Disclaimer: I am a PernixData Systems Engineer, this is a true story based on actual events.
A cold evening in October I was sitting late at night putting the final touches to a PowerPoint presentation for a VMUG meeting when an email ticked in. The email was brief and to the point
“Frank, we have an application that is not performing as it should, we want to try FVP to see if it can make the performance problems go away”.
This is not an unusual request to receive since I have been involved in several hundreds of POC’s with similar characteristics. We agreed on a POC the following week at their offices. Many POC’s we don’t even have to help the customer, since the software is so easy to install, configure and manage. I did not know anything about the customer environment, I just knew that they had an application that needed better storage performance.
The following week I met the client at their offices, he had already prepared a fresh Windows server for the PernixData Management application as requested. The virtual server we had to help was running on a two ESXi host dedicated cluster. We spend the first 15 minutes on installing the PernixData host extension one host at a time and then we spend another 15 minutes on installing the management server. Now we were ready to roll and see what was happening with the application.
Luckily PernixData had just released their newest product Architect in public beta, so we could leverage the Architect to understand the IO behavior and then use FVP to accelerate the VM. No SSD or PCI-E flash were available but the host had plenty of spare memory. We spent a few minutes creating a FVP cluster using 200GB of memory from each host and put the virtual server in Write-Through mode (read acceleration only).
Within 1 hour, everything was ready to go. Software installed, and acceleration policy implemented. The only thing missing was the actual application owner to arrive and give some feedback (or criticism).
The application owner let us know that they had a test script that should complete in less than 40 minutes according to their software vendor. But it took them 50 minutes to complete the script using a stop-watch measurement. We held our breath as we ran the same test script, using local RAM for acceleration. The application owner was stunned. He was surprised that everything was already accelerated, with no reboots, nor downtime. Yes, FVP does not require any of those things 🙂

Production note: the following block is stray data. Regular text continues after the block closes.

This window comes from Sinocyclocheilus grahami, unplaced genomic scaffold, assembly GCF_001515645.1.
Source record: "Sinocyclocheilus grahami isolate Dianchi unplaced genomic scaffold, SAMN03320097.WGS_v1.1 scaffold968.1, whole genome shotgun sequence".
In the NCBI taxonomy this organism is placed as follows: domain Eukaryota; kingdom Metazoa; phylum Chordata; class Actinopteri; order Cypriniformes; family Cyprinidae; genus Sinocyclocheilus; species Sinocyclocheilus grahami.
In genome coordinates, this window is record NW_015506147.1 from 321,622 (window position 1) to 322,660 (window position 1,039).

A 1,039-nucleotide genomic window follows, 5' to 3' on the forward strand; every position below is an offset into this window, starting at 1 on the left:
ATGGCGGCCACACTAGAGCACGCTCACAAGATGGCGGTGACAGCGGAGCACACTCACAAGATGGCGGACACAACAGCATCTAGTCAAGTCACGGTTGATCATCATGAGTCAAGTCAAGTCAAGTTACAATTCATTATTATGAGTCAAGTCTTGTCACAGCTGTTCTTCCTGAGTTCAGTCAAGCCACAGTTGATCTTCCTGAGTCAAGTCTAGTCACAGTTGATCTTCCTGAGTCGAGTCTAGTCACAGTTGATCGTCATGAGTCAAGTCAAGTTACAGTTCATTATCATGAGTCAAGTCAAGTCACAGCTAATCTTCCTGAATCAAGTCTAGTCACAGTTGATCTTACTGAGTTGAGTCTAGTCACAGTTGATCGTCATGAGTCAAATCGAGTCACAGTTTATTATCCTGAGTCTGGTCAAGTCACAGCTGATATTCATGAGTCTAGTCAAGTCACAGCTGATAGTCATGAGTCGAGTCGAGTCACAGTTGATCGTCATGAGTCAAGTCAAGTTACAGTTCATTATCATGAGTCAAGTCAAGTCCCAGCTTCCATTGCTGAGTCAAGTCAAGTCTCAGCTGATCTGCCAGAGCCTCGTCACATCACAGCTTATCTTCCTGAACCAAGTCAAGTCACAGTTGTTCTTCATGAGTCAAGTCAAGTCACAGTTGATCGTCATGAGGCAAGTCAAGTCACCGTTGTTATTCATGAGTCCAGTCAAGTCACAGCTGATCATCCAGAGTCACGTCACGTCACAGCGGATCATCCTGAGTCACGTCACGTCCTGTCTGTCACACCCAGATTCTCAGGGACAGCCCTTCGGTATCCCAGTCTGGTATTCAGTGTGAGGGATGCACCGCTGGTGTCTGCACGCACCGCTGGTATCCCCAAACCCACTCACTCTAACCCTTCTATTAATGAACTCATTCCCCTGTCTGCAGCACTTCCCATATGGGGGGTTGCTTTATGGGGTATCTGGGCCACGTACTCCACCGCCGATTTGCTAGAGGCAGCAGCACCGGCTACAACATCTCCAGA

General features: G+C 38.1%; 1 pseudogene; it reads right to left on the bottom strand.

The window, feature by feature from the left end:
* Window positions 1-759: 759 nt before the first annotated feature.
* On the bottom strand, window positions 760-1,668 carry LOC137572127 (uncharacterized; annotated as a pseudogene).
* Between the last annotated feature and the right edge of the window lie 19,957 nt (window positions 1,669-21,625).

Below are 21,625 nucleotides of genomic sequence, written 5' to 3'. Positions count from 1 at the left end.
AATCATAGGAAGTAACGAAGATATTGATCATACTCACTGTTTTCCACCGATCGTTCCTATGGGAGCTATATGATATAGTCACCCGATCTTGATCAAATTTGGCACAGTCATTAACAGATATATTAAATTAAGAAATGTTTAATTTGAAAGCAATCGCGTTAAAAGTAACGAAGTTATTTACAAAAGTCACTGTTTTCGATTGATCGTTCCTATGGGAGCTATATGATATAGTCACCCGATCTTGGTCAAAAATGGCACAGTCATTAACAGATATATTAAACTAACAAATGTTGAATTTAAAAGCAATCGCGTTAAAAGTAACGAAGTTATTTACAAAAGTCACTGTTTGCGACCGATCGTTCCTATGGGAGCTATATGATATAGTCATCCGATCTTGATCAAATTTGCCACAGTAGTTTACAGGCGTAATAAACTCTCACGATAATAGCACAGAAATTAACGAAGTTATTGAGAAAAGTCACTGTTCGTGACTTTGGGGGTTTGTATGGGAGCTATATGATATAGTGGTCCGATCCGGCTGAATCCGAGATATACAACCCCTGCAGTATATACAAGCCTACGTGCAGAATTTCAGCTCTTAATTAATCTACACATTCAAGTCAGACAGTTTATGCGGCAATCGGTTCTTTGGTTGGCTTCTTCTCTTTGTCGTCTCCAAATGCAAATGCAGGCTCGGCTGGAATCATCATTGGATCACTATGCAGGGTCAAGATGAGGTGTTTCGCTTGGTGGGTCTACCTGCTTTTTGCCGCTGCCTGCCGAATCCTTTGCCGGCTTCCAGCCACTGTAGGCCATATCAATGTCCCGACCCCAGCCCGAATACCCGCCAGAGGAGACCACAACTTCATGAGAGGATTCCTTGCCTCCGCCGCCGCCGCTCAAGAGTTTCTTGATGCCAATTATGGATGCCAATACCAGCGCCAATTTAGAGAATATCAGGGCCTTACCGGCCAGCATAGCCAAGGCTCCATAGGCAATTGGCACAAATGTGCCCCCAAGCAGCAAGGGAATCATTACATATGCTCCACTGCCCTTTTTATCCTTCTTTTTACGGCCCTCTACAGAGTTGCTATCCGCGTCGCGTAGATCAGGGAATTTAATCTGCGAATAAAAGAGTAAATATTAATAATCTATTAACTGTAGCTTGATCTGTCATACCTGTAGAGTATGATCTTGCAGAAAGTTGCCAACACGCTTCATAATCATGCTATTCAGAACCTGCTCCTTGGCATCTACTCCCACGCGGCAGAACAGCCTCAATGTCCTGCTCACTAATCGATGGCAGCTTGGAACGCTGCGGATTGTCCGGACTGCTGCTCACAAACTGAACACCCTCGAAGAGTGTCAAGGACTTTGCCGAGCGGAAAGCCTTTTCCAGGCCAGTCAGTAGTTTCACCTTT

First run of the script with VM in Write-Through mode cut the run time from 50 minutes all the way down to 35 minutes. The application owner looked shocked, exclaiming “I am not sure what you did, but this is FAST.”
Next we expanded the test of the application to Write-Back mode as well both with write acknowledgements now coming from local RAM (0,05ms) and with 1 replication peer (0,05ms + vMotion network latency) with similar results. The application relied heavily on the extremely low latency for reads.
This was all accomplished in as little as two hours and we were still too early for lunch. So I suggested to take a look at what really happened with the VM’s IO behavior and why it was such a success. We spent 30 minutes looking at Architect, and with its block size visibility it was clear what had happened. The virtual server running the application were issuing a lot of large block size IO in the 64KB to 256KB range. This drove a significant throughput and the external storage array did not provide good latency for these IO. This was all visible from an easy to use graph, no need for ESXTOP or vSCSISTATS.
Everyone was happy. The VMware administrator solved the problem in a simple way and there were no changes whatsoever to their storage infrastructure. Even the application owner was satisfied. He solved his performance challenges, but also got great insight as to why they were occurring.
I was curious about what storage infrastructure the application using, and the I got the response.
“The VM is running on a very popular All-Flash-Array, we are deploying AFA so we never have to worry about Performance issues anymore”
For this customer it was a big eye opener. AFA’s are great for reducing latency and providing capacity, but it is not where performance stops. Using local RAM or even PCI-E NVME flash in the host will result in significantly reduced storage latencies. Latencies that are not even possible to achieve with flash behind a storage network.
I am all in favor for faster storage whether it is Hybrid or AFA and they can deliver decent performance. But for hyper performance you have to think alternatively, and that is exactly what PernixData is doing with the FVP acceleration software. Combined with Architect, storage teams, applications owners and virtualization administrators will work better together, be more effective and have the right tools to properly architect their data center of the future.
If you want to learn more about this, sign up for the webinar that goes into further details Wednesday May 25th at 9:00 PDT or 18.00 CET. right here: https://get.pernixdata.com/analytics-driven-design-afa
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